The higher a marine VHF antenna is mounted, the greater the distance its VHF radio can transmit and receive. That means one of the best installation locations for top radio performance is overhead on a boat’s hardtop, an increasingly popular feature on today’s boats.
This location on the roof of a hardtop can also result in high stresses on the mounting surface and the antenna base, especially when using an 8-foot-long fiberglass VHF antenna, one of the most popular styles on today’s boats. There can be wind resistance on the antenna while the boat is at speed or in stormy conditions. Also, rough seas can induce a whipping motion of the antenna as the boat pitches and rolls while traversing waves, or even while just sitting still in a beam sea.
The higher the mounting location and the taller the antenna, the more this motion is accentuated. All that force transfers down to the base and mounting surface. This calls for special mounting techniques to ensure a rock-solid installation to prevent the antenna from breaking loose from its base or damaging the hardtop surface in the process.
In addition, routing the coaxial cable from the elevated position down to a VHF radio can be complicated when mounting an antenna on high. This may require running the cable through the hardtop and down a rigging tube, which can turn frustrating if the tube is already jammed with existing wires and cables. For more on VHF antennas, visit boatingmag.com/vhf-antenna-tips.
Let’s take a look at some of the factors to consider and techniques that ensure a proper VHF antenna installation on a hardtop.
Skill Level: 2.5 of 5
Finish Time: Approx. 2-3 hours
Tools and Supplies
- Shakespeare Phase III 6224R 8-foot, 6 dB VHF antenna ($399.99; westmarine.com)
- Shakespeare 6187 stainless-steel ratchet-antenna mount ($85.84; hodgesmarine.com)
- Shakespeare 20-foot coaxial cable kit ($61.99; boemarine.com)
- Blue Sea Systems Cable-Clam, part No. 1002100 ($44.99; westmarine.com)
- 1/4-inch aluminum plate or 3/4-inch King Starboard to create a backing plate
- Stainless-steel hardware for installing the ratchet mount
- Power drill/drill-bit set
- Screwdriver and wrench set
- Electrician’s snake ($9.99; harborfreight.com)
- Pull cord
- Electrical tape
- Marine sealant
- LanoCote (to prevent galvanic corrosion if bolting the mount into an embedded aluminum plate)
Most VHF antennas are installed using a versatile ratchet mount like the Shakespeare 6187. Mounts feature threaded bases for attaching antennas and enable angle adjustment from side to side and fore and aft to make the antenna as vertical as possible. A quick-release lever allows folding down the antenna for low bridges, trailering and storage. For hardtops, use a robust stainless-steel ratchet mount, rather than the plastic versions that might break in rough seas or degrade over time from UV exposure.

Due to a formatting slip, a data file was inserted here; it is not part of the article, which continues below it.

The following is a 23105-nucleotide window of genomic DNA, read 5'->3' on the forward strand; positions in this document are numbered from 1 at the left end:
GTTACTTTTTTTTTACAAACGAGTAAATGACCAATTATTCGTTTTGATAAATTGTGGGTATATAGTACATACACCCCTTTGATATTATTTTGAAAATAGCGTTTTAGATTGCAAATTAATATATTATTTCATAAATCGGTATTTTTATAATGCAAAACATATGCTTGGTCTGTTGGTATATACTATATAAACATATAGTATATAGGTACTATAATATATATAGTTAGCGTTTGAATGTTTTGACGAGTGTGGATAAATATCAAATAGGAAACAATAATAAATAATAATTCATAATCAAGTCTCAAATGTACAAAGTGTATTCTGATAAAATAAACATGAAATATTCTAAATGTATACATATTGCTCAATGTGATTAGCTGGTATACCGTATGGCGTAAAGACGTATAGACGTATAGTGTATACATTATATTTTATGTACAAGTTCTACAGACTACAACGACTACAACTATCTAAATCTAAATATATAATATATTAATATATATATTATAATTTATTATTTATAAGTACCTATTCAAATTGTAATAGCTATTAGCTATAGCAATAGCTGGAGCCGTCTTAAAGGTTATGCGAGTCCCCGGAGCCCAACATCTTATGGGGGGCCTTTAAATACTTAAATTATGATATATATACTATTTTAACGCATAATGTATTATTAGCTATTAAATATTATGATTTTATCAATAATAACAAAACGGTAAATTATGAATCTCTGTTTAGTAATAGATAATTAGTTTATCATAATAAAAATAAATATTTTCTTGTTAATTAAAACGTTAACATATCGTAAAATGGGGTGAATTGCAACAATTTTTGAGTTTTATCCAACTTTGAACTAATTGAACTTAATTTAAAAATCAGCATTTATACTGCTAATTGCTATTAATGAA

Antenna ratchet mounts use four mounting holes sized for 1/4- or 5/16-inch-diameter oval-head fasteners. Through-bolt the base with stainless-steel machine screws, nylon locking nuts and washers. Some hardtops, particularly hollow foam-filled tops, may come with antenna mounting plates glassed under the roof. In these cases, it is necessary to drill the mounting holes through the plate, then tap each hole to accept the mounting bolts. Use LanoCote on the bolt threads to prevent galvanic corrosion, and bed the holes with marine sealant.
With solid fiberglass hardtops, it is a good idea to brace the antenna mount from underneath to help ensure a solid installation and prevent cracking or damage to the structure or finish, no matter how thick or strong the construction appears. Some aluminum or stainless-steel hardtop frames integrate welded-in backing plates into hardtop construction to facilitate antenna installation. If your hardtop lacks this, use fender washers or make a backing plate from 1/4-inch-thick marine aluminum or 3/4-inch-thick King Starboard.
In addition to installing the antenna mount, you’ll need a fitting for the antenna’s coaxial cable to pass through the roof of the hardtop, and you’ll want it to be watertight so that spray, rain or morning dew does not drip through. There are a variety of marine cable fittings, but we used the Blue Sea Systems CableClam (part No. 1002100) with a stainless-steel dress cap. The rubber seal is pre-drilled and slit to fit around the cable, and the stainless cap looks sharp and protects the nylon housing from UV degradation.
Rigging tubes from a hardtop to the helm vary in design and degree of difficulty. Running a cable though depends on the number of bends and existing cables. Start by pushing an electrician’s snake through from the top down, then attach a cord to the end and pull it back out. Tightly secure the end of the coax to the cord with electrical tape, then coat the taped end with liquid dish soap. Pull the coax down while a buddy feeds the cable through the upper opening. It might bind at the bends, but the dish soap will help it slide through.